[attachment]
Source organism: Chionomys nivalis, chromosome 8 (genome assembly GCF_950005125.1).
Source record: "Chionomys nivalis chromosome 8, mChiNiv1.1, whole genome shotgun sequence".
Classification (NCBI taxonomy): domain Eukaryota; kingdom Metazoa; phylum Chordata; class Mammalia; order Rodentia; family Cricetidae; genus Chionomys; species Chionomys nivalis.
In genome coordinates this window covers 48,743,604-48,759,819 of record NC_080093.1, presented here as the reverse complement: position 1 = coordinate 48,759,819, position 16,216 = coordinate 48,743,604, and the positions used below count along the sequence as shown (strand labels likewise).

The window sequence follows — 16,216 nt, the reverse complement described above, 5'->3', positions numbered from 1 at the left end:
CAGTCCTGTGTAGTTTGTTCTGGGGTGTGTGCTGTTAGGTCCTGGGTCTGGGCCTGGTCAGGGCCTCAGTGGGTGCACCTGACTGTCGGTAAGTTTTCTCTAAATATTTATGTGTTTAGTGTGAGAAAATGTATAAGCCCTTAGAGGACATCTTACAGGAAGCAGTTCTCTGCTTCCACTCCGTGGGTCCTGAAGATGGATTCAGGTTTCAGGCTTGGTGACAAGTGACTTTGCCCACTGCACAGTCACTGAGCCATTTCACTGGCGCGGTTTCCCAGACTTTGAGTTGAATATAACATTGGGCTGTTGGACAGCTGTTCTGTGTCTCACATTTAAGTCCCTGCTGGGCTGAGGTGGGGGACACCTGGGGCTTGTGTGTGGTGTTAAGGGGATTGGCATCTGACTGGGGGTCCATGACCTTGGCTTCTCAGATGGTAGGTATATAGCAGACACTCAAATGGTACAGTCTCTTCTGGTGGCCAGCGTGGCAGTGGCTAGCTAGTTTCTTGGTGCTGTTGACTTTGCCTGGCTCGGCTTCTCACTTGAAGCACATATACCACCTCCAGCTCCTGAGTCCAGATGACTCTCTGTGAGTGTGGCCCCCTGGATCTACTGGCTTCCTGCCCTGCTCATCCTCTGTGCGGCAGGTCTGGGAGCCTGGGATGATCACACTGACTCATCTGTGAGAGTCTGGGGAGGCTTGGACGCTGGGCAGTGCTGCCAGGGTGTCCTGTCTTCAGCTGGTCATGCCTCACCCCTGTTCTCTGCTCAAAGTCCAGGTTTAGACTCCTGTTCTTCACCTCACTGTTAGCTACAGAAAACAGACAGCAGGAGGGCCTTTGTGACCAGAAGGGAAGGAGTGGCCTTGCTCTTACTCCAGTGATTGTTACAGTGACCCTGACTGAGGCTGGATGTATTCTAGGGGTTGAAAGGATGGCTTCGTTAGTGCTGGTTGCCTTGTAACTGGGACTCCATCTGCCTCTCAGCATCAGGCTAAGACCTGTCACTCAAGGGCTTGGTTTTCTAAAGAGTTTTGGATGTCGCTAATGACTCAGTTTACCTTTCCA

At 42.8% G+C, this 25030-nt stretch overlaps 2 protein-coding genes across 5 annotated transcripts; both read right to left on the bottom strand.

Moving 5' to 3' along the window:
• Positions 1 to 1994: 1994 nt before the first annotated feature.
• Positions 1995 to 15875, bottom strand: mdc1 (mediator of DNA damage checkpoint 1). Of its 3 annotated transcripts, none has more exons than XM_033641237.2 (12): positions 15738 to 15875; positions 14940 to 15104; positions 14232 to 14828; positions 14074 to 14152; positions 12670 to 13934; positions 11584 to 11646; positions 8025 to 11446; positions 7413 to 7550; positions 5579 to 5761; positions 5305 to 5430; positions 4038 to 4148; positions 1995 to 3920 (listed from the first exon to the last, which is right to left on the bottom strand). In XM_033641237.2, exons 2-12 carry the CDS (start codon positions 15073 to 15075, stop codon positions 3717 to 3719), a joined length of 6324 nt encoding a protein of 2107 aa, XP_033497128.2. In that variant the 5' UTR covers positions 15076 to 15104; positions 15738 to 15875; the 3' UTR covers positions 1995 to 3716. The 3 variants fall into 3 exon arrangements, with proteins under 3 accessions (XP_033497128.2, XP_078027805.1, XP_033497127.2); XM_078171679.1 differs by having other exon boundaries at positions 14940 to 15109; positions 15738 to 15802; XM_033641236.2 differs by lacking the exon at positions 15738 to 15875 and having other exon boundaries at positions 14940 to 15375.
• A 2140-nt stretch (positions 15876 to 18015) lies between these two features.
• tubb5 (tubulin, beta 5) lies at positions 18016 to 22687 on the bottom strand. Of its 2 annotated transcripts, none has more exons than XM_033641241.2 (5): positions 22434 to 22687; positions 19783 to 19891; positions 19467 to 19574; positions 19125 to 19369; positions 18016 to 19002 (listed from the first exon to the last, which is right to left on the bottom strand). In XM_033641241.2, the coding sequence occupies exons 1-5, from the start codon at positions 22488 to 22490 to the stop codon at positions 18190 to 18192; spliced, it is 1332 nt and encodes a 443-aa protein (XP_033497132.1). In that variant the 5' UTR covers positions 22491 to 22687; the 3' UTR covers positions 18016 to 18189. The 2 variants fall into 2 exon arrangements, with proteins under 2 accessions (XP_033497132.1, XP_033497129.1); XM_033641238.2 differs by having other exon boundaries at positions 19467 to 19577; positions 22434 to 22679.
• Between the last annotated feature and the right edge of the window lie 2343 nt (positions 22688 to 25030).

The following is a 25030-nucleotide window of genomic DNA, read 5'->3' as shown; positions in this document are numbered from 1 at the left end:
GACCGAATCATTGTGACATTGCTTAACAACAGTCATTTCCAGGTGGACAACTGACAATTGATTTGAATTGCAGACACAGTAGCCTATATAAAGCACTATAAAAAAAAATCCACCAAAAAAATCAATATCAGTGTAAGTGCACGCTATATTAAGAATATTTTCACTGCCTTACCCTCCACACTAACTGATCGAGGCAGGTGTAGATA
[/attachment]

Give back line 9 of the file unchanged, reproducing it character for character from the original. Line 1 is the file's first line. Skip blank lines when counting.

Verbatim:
• Positions 1 to 1994: 1994 nt before the first annotated feature.